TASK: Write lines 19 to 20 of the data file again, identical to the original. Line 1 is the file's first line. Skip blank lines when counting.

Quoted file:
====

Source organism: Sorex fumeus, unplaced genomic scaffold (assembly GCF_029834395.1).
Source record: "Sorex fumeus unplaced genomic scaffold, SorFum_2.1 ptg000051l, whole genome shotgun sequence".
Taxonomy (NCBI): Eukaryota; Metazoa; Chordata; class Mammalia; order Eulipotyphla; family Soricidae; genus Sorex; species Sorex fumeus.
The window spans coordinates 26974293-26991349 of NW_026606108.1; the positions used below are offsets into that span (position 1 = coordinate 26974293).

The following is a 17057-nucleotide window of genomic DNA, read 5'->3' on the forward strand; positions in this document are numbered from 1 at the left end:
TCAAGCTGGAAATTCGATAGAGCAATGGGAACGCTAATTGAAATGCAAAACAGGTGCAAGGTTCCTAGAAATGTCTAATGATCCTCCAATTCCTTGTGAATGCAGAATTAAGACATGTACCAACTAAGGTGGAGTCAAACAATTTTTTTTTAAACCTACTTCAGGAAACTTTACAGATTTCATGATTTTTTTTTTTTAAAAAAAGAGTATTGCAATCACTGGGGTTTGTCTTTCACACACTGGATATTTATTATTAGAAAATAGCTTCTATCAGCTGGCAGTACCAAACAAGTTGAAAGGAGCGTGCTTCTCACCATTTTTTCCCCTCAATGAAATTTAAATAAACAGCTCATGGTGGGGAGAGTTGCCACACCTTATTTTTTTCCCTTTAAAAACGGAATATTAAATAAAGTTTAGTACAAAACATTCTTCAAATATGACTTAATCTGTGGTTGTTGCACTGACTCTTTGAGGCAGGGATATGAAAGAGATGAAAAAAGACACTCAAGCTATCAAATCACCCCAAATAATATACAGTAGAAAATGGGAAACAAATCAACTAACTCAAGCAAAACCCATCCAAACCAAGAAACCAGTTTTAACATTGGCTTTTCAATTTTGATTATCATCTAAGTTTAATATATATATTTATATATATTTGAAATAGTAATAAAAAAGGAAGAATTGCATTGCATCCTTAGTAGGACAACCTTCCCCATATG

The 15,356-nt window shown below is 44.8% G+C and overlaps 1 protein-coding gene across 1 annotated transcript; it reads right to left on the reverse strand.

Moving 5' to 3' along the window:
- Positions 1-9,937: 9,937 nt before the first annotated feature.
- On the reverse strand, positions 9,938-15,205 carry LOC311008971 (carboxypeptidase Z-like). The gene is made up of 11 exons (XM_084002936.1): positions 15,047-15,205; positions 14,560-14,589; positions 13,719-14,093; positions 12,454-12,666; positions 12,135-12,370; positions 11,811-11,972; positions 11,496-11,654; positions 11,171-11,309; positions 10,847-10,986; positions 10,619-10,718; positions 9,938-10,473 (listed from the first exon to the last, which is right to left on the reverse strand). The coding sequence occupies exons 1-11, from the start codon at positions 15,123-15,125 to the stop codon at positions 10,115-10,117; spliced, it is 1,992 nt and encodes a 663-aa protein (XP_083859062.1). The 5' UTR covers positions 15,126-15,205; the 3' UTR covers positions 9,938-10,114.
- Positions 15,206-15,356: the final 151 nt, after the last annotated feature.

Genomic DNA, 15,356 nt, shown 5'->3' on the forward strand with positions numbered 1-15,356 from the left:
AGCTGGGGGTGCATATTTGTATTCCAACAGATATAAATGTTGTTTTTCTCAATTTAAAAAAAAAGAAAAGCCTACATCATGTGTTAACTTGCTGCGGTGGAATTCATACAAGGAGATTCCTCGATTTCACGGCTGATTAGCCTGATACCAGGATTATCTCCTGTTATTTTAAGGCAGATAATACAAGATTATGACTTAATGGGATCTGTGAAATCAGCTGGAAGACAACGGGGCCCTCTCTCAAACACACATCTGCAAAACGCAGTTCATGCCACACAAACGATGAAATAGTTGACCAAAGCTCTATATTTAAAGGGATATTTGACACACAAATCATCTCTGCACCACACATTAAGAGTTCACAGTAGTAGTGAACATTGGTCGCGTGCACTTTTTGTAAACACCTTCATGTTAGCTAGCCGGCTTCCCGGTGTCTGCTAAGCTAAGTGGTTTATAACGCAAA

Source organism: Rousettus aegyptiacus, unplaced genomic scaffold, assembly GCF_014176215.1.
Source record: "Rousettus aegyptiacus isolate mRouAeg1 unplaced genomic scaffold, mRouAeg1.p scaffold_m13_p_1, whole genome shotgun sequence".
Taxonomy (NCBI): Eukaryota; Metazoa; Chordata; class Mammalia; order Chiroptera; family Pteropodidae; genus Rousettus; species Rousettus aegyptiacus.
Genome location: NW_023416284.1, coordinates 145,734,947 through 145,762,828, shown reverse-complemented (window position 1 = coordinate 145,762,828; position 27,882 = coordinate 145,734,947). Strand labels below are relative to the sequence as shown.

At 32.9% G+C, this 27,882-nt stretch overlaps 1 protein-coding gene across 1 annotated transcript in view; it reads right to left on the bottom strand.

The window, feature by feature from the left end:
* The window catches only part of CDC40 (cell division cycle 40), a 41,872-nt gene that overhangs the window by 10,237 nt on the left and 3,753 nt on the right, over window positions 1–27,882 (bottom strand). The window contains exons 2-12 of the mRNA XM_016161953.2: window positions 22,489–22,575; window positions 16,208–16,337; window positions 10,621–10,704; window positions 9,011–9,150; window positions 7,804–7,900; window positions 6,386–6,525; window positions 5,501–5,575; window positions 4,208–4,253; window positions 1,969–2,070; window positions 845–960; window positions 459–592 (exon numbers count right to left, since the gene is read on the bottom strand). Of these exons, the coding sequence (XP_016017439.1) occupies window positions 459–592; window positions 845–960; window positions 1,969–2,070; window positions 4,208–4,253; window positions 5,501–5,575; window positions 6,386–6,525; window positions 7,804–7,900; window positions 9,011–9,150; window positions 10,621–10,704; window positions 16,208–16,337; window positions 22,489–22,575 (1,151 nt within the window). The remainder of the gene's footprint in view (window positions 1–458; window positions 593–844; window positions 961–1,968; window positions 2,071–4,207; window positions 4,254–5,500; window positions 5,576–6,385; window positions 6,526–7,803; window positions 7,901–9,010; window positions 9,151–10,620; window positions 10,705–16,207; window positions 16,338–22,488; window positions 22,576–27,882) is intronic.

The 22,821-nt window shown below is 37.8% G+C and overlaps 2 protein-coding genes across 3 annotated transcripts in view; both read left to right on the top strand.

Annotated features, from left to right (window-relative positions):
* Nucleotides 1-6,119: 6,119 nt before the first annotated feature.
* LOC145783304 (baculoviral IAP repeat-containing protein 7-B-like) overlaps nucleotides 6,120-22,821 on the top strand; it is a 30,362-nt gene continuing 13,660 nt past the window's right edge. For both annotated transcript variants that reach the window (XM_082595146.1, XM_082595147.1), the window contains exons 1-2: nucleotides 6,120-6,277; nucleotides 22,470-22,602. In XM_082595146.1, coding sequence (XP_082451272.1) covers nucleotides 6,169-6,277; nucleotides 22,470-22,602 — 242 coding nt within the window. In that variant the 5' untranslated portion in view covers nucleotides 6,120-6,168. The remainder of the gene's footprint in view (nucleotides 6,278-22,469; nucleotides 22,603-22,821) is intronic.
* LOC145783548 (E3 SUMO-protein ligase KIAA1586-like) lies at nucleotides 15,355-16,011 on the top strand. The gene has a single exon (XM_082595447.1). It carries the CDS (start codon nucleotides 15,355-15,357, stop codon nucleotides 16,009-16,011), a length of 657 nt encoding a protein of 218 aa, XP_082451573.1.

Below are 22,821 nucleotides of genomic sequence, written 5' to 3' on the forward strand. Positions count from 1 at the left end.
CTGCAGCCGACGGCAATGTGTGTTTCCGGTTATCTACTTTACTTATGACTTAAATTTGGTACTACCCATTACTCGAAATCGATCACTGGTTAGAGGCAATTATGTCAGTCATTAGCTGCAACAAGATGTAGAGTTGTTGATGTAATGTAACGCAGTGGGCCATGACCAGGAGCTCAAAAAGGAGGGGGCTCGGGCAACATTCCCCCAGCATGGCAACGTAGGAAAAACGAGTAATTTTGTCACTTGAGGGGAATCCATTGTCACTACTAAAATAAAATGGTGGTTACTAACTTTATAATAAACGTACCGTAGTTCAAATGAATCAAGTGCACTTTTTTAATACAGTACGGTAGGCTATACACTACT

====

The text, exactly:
The window, feature by feature from the left end:
* The window catches only part of CDC40 (cell division cycle 40), a 41,872-nt gene that overhangs the window by 10,237 nt on the left and 3,753 nt on the right, over window positions 1–27,882 (bottom strand). The window contains exons 2-12 of the mRNA XM_016161953.2: window positions 22,489–22,575; window positions 16,208–16,337; window positions 10,621–10,704; window positions 9,011–9,150; window positions 7,804–7,900; window positions 6,386–6,525; window positions 5,501–5,575; window positions 4,208–4,253; window positions 1,969–2,070; window positions 845–960; window positions 459–592 (exon numbers count right to left, since the gene is read on the bottom strand). Of these exons, the coding sequence (XP_016017439.1) occupies window positions 459–592; window positions 845–960; window positions 1,969–2,070; window positions 4,208–4,253; window positions 5,501–5,575; window positions 6,386–6,525; window positions 7,804–7,900; window positions 9,011–9,150; window positions 10,621–10,704; window positions 16,208–16,337; window positions 22,489–22,575 (1,151 nt within the window). The remainder of the gene's footprint in view (window positions 1–458; window positions 593–844; window positions 961–1,968; window positions 2,071–4,207; window positions 4,254–5,500; window positions 5,576–6,385; window positions 6,526–7,803; window positions 7,901–9,010; window positions 9,151–10,620; window positions 10,705–16,207; window positions 16,338–22,488; window positions 22,576–27,882) is intronic.